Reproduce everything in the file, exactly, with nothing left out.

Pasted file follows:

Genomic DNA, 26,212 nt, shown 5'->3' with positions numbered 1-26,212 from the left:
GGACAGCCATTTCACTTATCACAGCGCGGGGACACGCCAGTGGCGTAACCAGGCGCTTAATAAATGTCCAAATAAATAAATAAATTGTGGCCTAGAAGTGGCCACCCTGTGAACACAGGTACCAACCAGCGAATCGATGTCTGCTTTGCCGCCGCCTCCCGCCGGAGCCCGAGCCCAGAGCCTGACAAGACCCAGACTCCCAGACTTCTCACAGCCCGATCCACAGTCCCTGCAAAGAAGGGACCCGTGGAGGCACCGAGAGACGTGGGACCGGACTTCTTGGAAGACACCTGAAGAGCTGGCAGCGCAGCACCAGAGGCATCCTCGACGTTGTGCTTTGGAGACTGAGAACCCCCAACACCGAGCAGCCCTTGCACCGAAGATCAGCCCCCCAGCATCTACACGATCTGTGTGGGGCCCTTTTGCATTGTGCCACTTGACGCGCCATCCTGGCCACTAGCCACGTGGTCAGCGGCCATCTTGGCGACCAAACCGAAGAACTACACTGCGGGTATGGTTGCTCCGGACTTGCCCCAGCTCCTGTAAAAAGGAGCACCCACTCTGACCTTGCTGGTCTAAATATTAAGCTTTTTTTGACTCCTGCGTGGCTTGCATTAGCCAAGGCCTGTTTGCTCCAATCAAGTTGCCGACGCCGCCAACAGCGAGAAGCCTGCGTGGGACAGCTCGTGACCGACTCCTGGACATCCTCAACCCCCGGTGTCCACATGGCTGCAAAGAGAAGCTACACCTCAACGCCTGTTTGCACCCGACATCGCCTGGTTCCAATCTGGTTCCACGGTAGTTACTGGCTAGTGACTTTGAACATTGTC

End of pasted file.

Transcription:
Genomic DNA, 26,212 nt, shown 5'->3' with positions numbered 1-26,212 from the left:
GGACAGCCATTTCACTTATCACAGCGCGGGGACACGCCAGTGGCGTAACCAGGCGCTTAATAAATGTCCAAATAAATAAATAAATTGTGGCCTAGAAGTGGCCACCCTGTGAACACAGGTACCAACCAGCGAATCGATGTCTGCTTTGCCGCCGCCTCCCGCCGGAGCCCGAGCCCAGAGCCTGACAAGACCCAGACTCCCAGACTTCTCACAGCCCGATCCACAGTCCCTGCAAAGAAGGGACCCGTGGAGGCACCGAGAGACGTGGGACCGGACTTCTTGGAAGACACCTGAAGAGCTGGCAGCGCAGCACCAGAGGCATCCTCGACGTTGTGCTTTGGAGACTGAGAACCCCCAACACCGAGCAGCCCTTGCACCGAAGATCAGCCCCCCAGCATCTACACGATCTGTGTGGGGCCCTTTTGCATTGTGCCACTTGACGCGCCATCCTGGCCACTAGCCACGTGGTCAGCGGCCATCTTGGCGACCAAACCGAAGAACTACACTGCGGGTATGGTTGCTCCGGACTTGCCCCAGCTCCTGTAAAAAGGAGCACCCACTCTGACCTTGCTGGTCTAAATATTAAGCTTTTTTTGACTCCTGCGTGGCTTGCATTAGCCAAGGCCTGTTTGCTCCAATCAAGTTGCCGACGCCGCCAACAGCGAGAAGCCTGCGTGGGACAGCTCGTGACCGACTCCTGGACATCCTCAACCCCCGGTGTCCACATGGCTGCAAAGAGAAGCTACACCTCAACGCCTGTTTGCACCCGACATCGCCTGGTTCCAATCTGGTTCCACGGTAGTTACTGGCTAGTGACTTTGAACATTGTC